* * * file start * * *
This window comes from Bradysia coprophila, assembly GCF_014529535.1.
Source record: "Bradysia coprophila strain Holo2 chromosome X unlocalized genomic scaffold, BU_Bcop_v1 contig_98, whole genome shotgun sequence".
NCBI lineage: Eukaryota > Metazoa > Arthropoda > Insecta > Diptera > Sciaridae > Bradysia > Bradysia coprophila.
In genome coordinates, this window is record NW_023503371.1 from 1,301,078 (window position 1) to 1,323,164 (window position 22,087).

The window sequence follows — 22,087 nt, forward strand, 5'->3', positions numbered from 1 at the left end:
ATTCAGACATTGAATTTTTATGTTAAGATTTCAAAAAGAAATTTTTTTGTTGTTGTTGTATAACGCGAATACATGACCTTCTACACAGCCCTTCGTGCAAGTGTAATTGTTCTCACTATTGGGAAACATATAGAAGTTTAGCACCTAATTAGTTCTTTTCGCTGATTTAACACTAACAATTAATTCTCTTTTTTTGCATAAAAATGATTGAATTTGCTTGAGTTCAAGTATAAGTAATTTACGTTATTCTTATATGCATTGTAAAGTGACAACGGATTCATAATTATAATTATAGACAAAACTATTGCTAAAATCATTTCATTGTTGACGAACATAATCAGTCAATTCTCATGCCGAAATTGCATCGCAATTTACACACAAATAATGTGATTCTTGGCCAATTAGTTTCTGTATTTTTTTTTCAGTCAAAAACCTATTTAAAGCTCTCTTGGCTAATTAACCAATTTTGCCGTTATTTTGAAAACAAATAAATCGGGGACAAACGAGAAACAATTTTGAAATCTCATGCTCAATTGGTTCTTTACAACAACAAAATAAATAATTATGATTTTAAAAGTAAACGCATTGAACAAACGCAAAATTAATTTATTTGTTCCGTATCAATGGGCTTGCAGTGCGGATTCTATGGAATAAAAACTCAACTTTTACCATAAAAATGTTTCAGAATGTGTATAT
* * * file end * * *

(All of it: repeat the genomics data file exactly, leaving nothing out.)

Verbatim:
This window comes from Bradysia coprophila, assembly GCF_014529535.1.
Source record: "Bradysia coprophila strain Holo2 chromosome X unlocalized genomic scaffold, BU_Bcop_v1 contig_98, whole genome shotgun sequence".
NCBI lineage: Eukaryota > Metazoa > Arthropoda > Insecta > Diptera > Sciaridae > Bradysia > Bradysia coprophila.
In genome coordinates, this window is record NW_023503371.1 from 1,301,078 (window position 1) to 1,323,164 (window position 22,087).

The window sequence follows — 22,087 nt, forward strand, 5'->3', positions numbered from 1 at the left end:
ATTCAGACATTGAATTTTTATGTTAAGATTTCAAAAAGAAATTTTTTTGTTGTTGTTGTATAACGCGAATACATGACCTTCTACACAGCCCTTCGTGCAAGTGTAATTGTTCTCACTATTGGGAAACATATAGAAGTTTAGCACCTAATTAGTTCTTTTCGCTGATTTAACACTAACAATTAATTCTCTTTTTTTGCATAAAAATGATTGAATTTGCTTGAGTTCAAGTATAAGTAATTTACGTTATTCTTATATGCATTGTAAAGTGACAACGGATTCATAATTATAATTATAGACAAAACTATTGCTAAAATCATTTCATTGTTGACGAACATAATCAGTCAATTCTCATGCCGAAATTGCATCGCAATTTACACACAAATAATGTGATTCTTGGCCAATTAGTTTCTGTATTTTTTTTTCAGTCAAAAACCTATTTAAAGCTCTCTTGGCTAATTAACCAATTTTGCCGTTATTTTGAAAACAAATAAATCGGGGACAAACGAGAAACAATTTTGAAATCTCATGCTCAATTGGTTCTTTACAACAACAAAATAAATAATTATGATTTTAAAAGTAAACGCATTGAACAAACGCAAAATTAATTTATTTGTTCCGTATCAATGGGCTTGCAGTGCGGATTCTATGGAATAAAAACTCAACTTTTACCATAAAAATGTTTCAGAATGTGTATAT